The momentum flipped in the fourth, as a rare walk from slumping leadoff hitter Riley Greene, a 21-year-old rookie, set in motion a two-run inning. After Greene drew a seven-pitch walk, Quantrill walked Victor Reyes on five pitches and gave up a single to Javier Báez on an inside third-pitch sinker. The three plate appearances loaded the bases with nobody out.

Rookie Kerry Carpenter produced a one-out sacrifice fly to tie the game, 1-1, and Haase attacked Quantrill’s sinker with two outs for an RBI single and a 2-1 advantage. Jonathan Schoop grounded out to strand runners on the corners.

“He came out pretty hot,” Hinch said. “He’s pitched very well the last couple outings, so we knew coming in, he was going to feel good about his stuff. We hung in there and put some pressure on him at the end. He gave us a few opportunities with the back-to-back walks.”

But the Tigers weren’t done with Quantrill. Although they were limited to five hits and four walks, the Tigers tacked on additional runs in the fifth and sixth innings.

In the fifth, Baddoo singled with one out and swiped second base. His third stolen base this season was critical, as Reyes grabbed Quantrill’s cutter below the strike zone for a two-out RBI single to left field.

Entering the bottom of the fifth, the Tigers removed first baseman Harold Castro from the game with left thumb soreness. Willi Castro entered as the third baseman, batting fourth, while Kody Clemens shifted from third base to first base.

The Tigers increased their lead to 4-1 in the sixth, when Willi Castro received a sinker at the bottom of the strike zone, where he does the most damage. Castro launched the ball into the seats in right for a solo home run.

Quantrill allowed four runs on five hits and two walks with two strikeouts over six innings, throwing 60 of 99 pitches for strikes.

“I certainly felt like we made him battle,” Hinch said.

Norris’ trophy

In his second MLB start this season, left-hander Daniel Norris allowed one run on four hits and two walks (and three hit batters) across four innings.

He hit a batter in the feet in each of the first three innings — all three on sliders: Rosario in the first, Miller in the second and Ramirez in the third. The Guardians loaded the bases with one out in the second, but a gutsy play from Báez saved a run from scoring.

Báez fielded a grounder from Straw and, without any hesitation, threw the ball home to Haase. He received the ball with his foot on the plate before Josh Naylor could cross the plate for the second out.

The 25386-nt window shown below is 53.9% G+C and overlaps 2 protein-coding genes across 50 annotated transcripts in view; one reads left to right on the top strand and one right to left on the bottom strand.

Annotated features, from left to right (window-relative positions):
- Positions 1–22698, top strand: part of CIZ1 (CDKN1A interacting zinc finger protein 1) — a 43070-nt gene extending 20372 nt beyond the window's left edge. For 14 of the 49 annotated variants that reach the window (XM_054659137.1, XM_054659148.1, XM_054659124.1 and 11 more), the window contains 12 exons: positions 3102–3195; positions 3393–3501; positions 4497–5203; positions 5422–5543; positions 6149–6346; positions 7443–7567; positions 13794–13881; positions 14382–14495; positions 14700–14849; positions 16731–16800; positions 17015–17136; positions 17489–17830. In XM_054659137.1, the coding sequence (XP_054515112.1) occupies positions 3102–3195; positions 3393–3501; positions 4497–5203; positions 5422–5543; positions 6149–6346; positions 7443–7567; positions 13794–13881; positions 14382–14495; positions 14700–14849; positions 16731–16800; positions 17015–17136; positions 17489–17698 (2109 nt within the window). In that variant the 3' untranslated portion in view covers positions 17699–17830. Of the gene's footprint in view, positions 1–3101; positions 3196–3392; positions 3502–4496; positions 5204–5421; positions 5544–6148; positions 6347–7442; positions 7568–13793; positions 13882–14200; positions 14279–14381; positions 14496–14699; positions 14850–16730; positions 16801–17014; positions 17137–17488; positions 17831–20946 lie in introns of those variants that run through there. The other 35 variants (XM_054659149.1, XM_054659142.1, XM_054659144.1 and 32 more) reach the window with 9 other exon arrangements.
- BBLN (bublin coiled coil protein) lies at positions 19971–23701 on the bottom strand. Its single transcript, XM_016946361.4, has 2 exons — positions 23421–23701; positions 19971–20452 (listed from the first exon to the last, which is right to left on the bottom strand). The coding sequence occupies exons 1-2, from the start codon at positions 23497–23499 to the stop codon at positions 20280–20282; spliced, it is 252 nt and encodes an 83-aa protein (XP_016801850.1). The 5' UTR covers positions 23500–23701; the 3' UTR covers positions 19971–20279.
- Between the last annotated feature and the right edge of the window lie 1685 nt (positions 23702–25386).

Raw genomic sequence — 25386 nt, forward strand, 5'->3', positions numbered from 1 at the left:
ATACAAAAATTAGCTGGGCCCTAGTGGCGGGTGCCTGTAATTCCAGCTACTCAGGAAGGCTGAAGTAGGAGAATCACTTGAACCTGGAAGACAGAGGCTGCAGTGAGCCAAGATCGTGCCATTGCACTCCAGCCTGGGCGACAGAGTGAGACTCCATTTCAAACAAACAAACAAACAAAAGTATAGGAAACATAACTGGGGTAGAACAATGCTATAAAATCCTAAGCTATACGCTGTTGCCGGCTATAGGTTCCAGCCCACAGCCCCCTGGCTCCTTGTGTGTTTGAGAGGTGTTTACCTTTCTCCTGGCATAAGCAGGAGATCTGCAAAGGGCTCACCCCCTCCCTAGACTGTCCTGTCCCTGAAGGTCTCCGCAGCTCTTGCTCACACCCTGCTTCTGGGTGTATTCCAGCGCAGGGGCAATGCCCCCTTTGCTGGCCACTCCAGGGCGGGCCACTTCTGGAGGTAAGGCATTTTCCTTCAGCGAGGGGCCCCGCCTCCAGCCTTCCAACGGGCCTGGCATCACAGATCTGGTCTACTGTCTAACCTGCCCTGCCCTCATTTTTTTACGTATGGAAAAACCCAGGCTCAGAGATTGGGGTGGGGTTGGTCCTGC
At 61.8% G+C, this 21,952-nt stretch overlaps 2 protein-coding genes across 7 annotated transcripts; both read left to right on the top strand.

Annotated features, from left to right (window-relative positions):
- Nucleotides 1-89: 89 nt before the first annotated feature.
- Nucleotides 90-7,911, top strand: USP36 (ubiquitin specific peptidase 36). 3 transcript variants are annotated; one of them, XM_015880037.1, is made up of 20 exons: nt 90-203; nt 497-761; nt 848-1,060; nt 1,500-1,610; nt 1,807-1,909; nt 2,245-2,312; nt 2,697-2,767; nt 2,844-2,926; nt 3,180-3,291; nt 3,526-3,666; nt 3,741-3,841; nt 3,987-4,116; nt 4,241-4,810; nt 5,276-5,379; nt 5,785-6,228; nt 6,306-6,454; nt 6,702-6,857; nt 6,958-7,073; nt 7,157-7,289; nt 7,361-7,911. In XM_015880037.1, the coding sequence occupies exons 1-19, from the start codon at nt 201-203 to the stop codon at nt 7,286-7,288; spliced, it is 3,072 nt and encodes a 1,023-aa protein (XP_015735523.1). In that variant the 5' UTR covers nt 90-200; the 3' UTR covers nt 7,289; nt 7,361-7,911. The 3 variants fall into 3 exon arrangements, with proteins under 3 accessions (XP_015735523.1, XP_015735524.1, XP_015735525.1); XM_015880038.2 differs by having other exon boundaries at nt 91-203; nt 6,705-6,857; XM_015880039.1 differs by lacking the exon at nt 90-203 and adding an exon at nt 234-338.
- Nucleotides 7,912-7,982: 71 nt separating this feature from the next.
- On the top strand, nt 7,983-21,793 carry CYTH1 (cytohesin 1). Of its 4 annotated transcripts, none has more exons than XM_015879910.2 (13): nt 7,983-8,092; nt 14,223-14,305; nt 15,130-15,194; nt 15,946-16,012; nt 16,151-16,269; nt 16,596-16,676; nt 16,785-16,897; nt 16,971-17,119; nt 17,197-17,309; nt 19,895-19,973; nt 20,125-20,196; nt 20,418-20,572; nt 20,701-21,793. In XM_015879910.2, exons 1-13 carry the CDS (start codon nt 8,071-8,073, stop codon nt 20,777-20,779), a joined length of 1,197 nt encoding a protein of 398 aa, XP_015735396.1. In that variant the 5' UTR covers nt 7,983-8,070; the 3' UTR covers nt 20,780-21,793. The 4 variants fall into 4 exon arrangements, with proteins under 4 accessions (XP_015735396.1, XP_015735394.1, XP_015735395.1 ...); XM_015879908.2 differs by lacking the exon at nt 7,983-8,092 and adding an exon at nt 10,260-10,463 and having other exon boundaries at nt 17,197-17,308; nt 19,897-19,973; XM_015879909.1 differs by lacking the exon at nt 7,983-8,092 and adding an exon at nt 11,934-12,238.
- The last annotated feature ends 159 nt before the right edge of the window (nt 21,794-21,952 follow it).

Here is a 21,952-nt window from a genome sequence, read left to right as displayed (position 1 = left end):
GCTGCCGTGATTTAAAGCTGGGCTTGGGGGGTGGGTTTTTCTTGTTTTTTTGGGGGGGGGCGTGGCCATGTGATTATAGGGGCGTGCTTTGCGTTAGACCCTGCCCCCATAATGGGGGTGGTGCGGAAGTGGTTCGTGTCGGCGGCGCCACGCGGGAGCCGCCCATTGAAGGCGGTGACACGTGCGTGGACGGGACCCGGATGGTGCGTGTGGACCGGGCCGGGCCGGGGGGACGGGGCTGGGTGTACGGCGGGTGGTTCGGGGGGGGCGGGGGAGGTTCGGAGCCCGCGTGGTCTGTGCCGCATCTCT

“It’s the movement,” Norris said. “It’s a new pitch for me. I’ve been throwing it this year, and I haven’t had a ton of issues with that, but I felt like it was moving a lot. Those balls that ended up hitting them, I was starting them in the left-handed batter’s box, and they kept bearing in. … I changed my sights as the game went on, throwing it for strikes and starting it outside a little farther.”

Norris, though, couldn’t work around his hit batter in the third inning. After plunking Ramirez, Gonzalez cranked a double to the gap in right-center field. Ramirez scored easily to put the Guardians ahead 1-0.

For his 89 pitches (52 strikes), Norris tossed 25 sliders (28%), 25 four-seam fastballs (28%), 18 changeups (20%), 15 sinkers (17%) and six curveballs (7%). He recorded seven swings and misses and 17 called strikes.

Norris got swings and misses with three four-seamers, three changeups and one sinker.

“He always competes,” Hinch said. “He holds himself to a pretty high bar. He had to escape some things and battled himself with some walks and issues like that. He had base runners on, so he was under a little bit of stress.”

The Tigers nearly imploded in the sixth inning.

Right-hander Jose Cisnero opened his relief outing by giving up a double to Gimenez, who advanced to third base on a groundout. Straw took a four-pitch walk to put runners on the corners, and a passed ball charged to Haase — though Cisnero’s command was extremely inconsistent throughout his 21-pitch outing — plated Gimenez from third base.

The Guardians cut their deficit to 4-2 with one out. Cisnero responded by retiring the next two batters with Straw standing on second base.

Contact Evan Petzold at epetzold@freepress.com or follow him on Twitter @EvanPetzoldRead more on the Detroit Tigers and sign up for our Tigers newsletter.